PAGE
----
Courtland Cox (SNCC Legacy Project - SLP)
Karlyn Forner (project manager)
John Gartrell (Duke University Libraries - DUL)
Wesley Hogan (Duke Center for Documentary Studies - CDS)
Jennifer Lawson (SLP)
Naomi Nelson (DUL)
People's understanding of what's important in history is driven more by what is left out than by biased history writing. This is true not only for consumers of history, but also for historians. We only write about what we can find evidence of — what we can find through archives, oral histories, and big data.
Sometimes this means a massive loss of information. The Student Nonviolent Coordinating Committee, or SNCC ("Snick"), dismantled large parts of legalized segregation in just eight years, between 1960-68. They were young activists — most Black, some not — who took action in the very places in which segregation was most deeply rooted — Mississippi, Alabama, Arkansas, Tennessee, and Georgia. Despite ferocious violence from white supremacists — beatings, whippings, burnings, rapes, tortures, killings — they themselves acted nonviolently. Routinely, observers were stunned. Then impressed. And, often, won over. Here were young people who defied all odds, who attempted the seemingly impossible. They not only questioned terrible, yet deeply ingrained, assumptions. They went out to challenge them.
Between 1960-1968, SNCC was the only national, southern-based civil rights organization begun and led primarily by young people, with most younger than twenty-five years old. Its full-time student workers, "field secretaries," worked with local Black activists, sharecroppers, teachers, ministers and day laborers to generate new community organizations and to create a radically inclusive democracy that valued all of its citizens. As SNCC activist and SLP member, Charles Cobb, explained:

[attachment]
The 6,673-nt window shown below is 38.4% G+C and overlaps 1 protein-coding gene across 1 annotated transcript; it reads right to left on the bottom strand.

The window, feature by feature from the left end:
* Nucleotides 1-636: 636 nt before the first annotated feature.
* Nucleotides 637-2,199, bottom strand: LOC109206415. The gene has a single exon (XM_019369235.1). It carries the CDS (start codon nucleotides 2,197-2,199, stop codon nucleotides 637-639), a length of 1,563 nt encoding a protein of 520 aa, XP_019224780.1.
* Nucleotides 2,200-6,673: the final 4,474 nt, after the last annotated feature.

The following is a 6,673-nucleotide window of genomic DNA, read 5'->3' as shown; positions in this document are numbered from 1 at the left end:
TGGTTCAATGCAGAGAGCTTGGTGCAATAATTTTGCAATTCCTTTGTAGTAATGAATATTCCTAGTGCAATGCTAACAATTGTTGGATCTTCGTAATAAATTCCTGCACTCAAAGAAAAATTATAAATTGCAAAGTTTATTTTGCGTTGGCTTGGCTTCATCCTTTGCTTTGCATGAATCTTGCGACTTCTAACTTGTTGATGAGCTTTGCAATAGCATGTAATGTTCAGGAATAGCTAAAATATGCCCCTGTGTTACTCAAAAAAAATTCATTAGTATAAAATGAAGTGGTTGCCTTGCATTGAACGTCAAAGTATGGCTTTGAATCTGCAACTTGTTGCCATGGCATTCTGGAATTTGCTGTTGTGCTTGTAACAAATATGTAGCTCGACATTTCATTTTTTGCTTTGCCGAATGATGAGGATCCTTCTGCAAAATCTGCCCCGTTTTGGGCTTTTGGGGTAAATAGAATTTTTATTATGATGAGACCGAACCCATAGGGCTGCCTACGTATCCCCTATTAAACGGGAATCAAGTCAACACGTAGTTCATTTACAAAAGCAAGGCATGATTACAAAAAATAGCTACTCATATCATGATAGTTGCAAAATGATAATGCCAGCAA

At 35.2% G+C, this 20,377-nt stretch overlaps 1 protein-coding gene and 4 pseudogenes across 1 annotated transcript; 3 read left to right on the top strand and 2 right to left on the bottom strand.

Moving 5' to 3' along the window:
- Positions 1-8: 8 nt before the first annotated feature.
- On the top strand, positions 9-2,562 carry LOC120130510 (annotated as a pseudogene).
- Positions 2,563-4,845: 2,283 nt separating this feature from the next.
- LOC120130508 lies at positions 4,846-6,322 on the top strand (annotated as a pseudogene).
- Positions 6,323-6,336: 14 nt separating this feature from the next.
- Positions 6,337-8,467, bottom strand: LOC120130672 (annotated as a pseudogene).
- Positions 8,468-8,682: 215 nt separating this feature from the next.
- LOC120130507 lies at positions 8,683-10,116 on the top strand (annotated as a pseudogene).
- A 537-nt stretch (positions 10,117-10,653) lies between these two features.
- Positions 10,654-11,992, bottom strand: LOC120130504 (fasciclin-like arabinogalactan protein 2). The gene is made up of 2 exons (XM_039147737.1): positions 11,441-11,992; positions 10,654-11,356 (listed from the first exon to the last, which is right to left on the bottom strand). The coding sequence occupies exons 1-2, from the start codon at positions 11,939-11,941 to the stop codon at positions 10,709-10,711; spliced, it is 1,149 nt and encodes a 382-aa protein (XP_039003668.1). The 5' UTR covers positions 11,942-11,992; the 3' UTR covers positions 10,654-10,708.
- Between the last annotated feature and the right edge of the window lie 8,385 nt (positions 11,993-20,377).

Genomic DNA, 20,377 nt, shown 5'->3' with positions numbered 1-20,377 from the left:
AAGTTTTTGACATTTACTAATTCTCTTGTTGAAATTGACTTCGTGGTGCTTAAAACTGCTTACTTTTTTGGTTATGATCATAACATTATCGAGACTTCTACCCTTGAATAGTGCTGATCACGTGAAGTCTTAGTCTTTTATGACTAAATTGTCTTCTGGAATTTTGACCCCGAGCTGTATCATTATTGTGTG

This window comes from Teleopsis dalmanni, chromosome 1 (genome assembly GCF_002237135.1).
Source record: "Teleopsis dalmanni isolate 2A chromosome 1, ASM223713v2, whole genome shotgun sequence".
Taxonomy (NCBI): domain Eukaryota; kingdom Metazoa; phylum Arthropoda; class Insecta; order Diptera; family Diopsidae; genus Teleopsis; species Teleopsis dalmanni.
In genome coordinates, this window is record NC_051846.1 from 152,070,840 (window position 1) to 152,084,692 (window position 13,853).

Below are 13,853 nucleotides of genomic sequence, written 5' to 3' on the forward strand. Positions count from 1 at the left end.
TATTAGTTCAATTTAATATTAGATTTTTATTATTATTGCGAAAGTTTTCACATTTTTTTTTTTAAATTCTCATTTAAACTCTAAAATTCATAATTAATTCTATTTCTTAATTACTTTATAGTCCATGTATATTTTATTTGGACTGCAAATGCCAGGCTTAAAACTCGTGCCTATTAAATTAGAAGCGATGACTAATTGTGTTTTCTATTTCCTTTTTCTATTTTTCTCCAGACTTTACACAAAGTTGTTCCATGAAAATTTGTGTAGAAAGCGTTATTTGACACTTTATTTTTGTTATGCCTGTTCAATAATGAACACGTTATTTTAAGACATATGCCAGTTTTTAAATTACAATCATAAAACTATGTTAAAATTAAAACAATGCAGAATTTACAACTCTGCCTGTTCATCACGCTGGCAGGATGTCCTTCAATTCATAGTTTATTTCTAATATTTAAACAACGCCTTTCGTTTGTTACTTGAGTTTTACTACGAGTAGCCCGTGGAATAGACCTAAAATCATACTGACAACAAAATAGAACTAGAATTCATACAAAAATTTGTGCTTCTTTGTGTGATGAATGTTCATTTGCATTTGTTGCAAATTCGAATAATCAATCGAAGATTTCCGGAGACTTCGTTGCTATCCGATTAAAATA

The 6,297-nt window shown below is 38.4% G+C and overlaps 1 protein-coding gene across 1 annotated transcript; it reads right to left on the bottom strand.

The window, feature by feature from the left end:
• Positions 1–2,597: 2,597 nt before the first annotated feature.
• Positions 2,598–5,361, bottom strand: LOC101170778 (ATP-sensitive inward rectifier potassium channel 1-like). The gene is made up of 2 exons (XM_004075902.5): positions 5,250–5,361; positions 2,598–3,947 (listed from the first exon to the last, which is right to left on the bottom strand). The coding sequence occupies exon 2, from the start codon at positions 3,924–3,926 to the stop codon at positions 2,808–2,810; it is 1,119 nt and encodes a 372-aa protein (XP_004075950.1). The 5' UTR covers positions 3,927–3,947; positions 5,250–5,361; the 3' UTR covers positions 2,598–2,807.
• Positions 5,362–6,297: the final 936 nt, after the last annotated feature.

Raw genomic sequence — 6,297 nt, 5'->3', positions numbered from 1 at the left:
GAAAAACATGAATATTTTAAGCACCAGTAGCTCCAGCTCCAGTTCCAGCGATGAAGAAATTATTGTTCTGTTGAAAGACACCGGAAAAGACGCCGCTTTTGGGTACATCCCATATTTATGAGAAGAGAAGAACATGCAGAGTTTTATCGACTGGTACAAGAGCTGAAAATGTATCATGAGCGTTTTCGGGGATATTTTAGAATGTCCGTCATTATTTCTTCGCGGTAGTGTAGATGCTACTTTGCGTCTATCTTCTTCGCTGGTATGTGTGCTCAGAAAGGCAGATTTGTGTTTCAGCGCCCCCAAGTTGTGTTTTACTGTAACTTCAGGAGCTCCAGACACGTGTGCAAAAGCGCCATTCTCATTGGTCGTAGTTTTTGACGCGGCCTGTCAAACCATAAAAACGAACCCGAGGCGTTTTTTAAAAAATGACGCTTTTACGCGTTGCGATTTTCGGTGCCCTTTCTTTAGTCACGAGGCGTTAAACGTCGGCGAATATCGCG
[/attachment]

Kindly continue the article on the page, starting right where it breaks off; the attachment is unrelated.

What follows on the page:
At a deeper level than the immediate political concern with voter registration, SNCC's work was also about cultivating new local leadership and reinforcing existing local leadership. SNCC field secretaries did not see themselves as community leaders but as community organizers, a distinction that empowered local participants by reinforcing the idea at the heart of SNCC's work in every project that "local people" could and should take control of their own lives.
And yet, fifty years later, at a reunion in 2010, SNCC veterans realized that very few of the nation's school children, or citizens, knew anything about their work. It was as if the entire team that made possible the first successful moon landing, Apollo 11, was simply dismissed after the mission landing. As if nobody from NASA debriefed them. Nobody asked what they had learned. Nobody asked their advice for future space trips. Imagine how peculiar — and dangerous to future missions — it would be if the hard-won experiential knowledge of these astronauts and their support team had been ignored.
That's where SNCC veterans found themselves in 2010. Few people knew of their work to further the nation's democratic promise. They formed a nonprofit organization, the SNCC Legacy Project (SLP) to preserve and share this history.